So, what’s with that “maybe” by extension cords? One or two things plugged into an extension cord should work just fine with the Amazon Smart Plug. However, you can easily add too many watts to your extension and overload the plug. This is often the case when the same circuit that holds your desktop computer all of a sudden gets a vacuum cleaner.
These shorts are a safety hazard for sure, but they are also a financial hazard. Your high-end gaming PC is one bad short away from being a high-cost coaster. Even the cost of a shorted out microwave can be a serious setback.
Being aware of the wattage of your home electronics can help you make the most out of your smart technology. In order to figure this out, we need to be able to calculate wattage.
Calculating Max Wattage
What is a watt, anyway?
Well, one watt is the amount of work that can be done by one amp passing through one volt of potential difference. Easy.
Okay, maybe not so easy.
There’s an actually easy shortcut that can help you quickly calculate the watts used by any device. Here’s how it works:
- Wattage = Amps • Volts (i.e. Amps multiplied by Volts: A x V)
So in the case of the Amazon Smart Plug, it’s 15 amps in America, and America has 120 volts electric – giving the maximum wattage as: 15 x 120 = 1800 watts.
Now that’s easy. If you see the amps and volts of a device listed on the packaging or on the instruction manual, you can quickly calculate the amount of watts it will use.
The fun doesn’t stop here. There’s a little trick you can do with that calculation to find amps or volts. If watts equal the amps times the volts, then amps equal the watts divided by the volts! Here are some bonus equations you can use to calculate electrical usage or impressive friends at the next big party!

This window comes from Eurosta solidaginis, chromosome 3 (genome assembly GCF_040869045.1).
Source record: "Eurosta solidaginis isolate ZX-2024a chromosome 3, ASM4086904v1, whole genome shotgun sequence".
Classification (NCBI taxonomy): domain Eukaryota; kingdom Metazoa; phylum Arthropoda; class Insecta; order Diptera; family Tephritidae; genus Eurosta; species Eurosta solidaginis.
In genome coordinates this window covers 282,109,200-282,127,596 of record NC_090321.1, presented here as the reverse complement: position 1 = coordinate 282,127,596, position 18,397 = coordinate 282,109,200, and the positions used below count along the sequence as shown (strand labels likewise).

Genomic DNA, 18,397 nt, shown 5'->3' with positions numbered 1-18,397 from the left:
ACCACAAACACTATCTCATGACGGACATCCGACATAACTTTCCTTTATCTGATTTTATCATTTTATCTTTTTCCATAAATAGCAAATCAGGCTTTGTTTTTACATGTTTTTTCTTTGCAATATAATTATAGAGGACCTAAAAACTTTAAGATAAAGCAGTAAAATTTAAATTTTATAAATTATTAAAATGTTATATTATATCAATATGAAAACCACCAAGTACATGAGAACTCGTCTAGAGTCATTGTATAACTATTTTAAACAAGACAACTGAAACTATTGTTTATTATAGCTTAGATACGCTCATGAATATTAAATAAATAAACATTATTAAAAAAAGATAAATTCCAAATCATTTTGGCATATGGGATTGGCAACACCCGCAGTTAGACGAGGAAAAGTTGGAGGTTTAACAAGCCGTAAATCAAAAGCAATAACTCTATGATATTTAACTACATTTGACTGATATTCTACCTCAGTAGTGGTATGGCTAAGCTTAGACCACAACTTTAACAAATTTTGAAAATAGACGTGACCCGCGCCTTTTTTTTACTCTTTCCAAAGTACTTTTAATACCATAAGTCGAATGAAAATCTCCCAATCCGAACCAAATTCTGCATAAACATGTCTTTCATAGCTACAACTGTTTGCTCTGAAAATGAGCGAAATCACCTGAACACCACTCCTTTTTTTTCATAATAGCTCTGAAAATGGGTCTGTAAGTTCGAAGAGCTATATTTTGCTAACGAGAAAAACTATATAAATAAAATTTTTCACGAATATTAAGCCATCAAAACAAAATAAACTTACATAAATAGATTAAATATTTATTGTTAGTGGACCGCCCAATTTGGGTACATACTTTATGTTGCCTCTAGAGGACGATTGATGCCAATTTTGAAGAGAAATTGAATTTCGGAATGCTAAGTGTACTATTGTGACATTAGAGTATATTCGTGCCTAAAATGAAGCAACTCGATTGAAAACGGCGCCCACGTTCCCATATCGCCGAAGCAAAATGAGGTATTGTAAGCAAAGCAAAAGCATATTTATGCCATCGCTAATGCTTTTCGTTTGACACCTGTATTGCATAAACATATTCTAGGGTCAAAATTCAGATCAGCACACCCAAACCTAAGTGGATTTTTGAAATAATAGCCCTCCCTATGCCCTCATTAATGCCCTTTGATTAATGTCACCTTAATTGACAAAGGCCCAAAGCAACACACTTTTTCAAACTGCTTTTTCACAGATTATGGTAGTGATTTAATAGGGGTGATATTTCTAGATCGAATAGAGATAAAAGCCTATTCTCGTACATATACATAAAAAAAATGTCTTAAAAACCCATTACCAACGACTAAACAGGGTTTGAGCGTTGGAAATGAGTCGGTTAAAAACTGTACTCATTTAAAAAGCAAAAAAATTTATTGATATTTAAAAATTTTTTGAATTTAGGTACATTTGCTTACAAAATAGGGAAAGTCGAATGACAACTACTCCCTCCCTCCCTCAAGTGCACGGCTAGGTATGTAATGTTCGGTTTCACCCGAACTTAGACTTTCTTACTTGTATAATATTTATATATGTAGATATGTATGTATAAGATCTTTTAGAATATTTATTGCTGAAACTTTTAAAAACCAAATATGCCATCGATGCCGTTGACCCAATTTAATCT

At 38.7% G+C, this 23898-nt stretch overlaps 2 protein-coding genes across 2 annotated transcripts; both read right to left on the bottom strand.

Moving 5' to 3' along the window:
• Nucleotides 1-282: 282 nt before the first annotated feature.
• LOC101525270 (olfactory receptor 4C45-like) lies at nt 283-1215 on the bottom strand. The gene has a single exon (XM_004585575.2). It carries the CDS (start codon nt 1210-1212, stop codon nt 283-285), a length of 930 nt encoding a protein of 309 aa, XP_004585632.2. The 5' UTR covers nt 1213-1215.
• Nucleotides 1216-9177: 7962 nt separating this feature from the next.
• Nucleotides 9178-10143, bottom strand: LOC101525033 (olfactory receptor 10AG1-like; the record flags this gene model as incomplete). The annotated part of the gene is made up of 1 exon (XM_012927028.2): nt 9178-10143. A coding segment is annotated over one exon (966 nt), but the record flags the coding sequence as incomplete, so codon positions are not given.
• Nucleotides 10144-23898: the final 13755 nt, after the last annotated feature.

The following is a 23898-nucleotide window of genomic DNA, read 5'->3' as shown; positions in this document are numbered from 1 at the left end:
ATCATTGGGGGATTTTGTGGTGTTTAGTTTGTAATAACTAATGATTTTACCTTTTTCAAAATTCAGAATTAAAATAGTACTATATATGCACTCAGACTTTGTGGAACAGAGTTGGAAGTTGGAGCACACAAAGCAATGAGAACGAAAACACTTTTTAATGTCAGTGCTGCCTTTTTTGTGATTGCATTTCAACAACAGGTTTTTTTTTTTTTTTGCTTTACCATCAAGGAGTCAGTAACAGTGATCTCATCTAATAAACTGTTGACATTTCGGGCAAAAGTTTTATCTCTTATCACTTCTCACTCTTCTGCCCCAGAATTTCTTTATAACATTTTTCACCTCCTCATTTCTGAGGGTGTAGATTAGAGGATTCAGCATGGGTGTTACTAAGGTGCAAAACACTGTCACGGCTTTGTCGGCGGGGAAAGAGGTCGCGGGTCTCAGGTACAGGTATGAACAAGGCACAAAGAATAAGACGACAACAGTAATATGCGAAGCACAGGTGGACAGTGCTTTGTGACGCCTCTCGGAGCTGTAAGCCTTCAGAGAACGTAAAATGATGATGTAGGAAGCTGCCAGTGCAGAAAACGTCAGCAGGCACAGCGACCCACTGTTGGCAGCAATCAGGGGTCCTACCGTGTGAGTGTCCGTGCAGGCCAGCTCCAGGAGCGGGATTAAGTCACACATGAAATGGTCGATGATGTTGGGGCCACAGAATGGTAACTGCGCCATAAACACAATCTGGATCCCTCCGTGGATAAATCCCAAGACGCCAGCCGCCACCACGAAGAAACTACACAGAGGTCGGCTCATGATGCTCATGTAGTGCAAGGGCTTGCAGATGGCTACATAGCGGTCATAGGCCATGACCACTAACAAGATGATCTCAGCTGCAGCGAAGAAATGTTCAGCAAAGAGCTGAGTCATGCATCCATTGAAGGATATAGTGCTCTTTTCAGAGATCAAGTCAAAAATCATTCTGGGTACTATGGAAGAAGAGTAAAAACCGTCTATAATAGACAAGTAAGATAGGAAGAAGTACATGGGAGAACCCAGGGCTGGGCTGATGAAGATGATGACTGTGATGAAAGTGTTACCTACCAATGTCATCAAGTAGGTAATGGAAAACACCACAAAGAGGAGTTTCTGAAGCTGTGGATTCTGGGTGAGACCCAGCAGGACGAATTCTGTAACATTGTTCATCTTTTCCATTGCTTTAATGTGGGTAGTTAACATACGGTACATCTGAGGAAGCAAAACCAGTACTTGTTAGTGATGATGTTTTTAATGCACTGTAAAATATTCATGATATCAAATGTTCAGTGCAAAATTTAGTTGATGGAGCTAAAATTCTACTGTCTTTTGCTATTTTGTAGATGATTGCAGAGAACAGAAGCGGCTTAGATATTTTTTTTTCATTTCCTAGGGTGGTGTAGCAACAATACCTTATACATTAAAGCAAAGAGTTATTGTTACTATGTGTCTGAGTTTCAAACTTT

- Amps = Watts / Volts
- Volts = Watts / Amps
We’ve been diving deep into watts, amps, and volts, but what are they?
Wattage, Amps, and Voltage, Oh My!
Let’s start with wattage.
Watts are a measurement of the amount of work the volts and amps can get done. You can think about watts like the horsepower of the electricity world. A car with 800-horsepower is going to have devastating power while a 200-horsepower ride will be much more restrained. With great power, comes a whole lot of strength.
Amps, or amperes as they are more properly known, are a measurement of strength. To continue our car metaphor, you can think of amps as the total weight of the car. A massive truck would represent high amperage, while a smart car would have a more efficient amp footprint.
Rounding out our vehicular metaphors are volts. This is technically the pressure at which electricity flows through the line and into your outlet, but we can think of it as vehicle speed.
Let’s race on over to some of Amazon’s competitors to check out their maximum wattage.
Taking a Look at the Max Wattage of Other Smart Plug Brands
There are times when it can be tricky to figure out the exact differences between smart tech brands. Let’s see what the other smart plug companies have for their max wattage.
Philips Hue and Other Brands
The Philips Hue Smart Plug is rated at exactly the same, amps, volts, and watts as Amazon’s Smart Plug (15A) – 1,800 watts on a 120 volt input in America. In this respect, they are essentially the same.
In the UK it’s slightly different, at 13A and 220V giving around 2860W maximum:
In fact, it looks like everyone in the smart plug game is currently selling the same total wattage. TP-Link and Wemo are both clocking in at a maximum 1,800 watts too.
This makes a lot of sense, when you think about it. The voltage of standard American electrical outlets is locked in at 120 volts. All of these smart tech companies are working within building codes and North American infrastructure standards when they make their smart plugs.
Really, for most users 1,800 watts will be more than enough. Unless you plan on gaming while you vacuum, microwave, and dry your hair, hitting 1,800 watts is hard to accomplish. If you’re looking for a smart solution for bigger, watt-hungry appliances, you can always get a dedicated smart device like the LG Smart Dryer.
At least until Amazon or Philips come out with industrial smart plugs.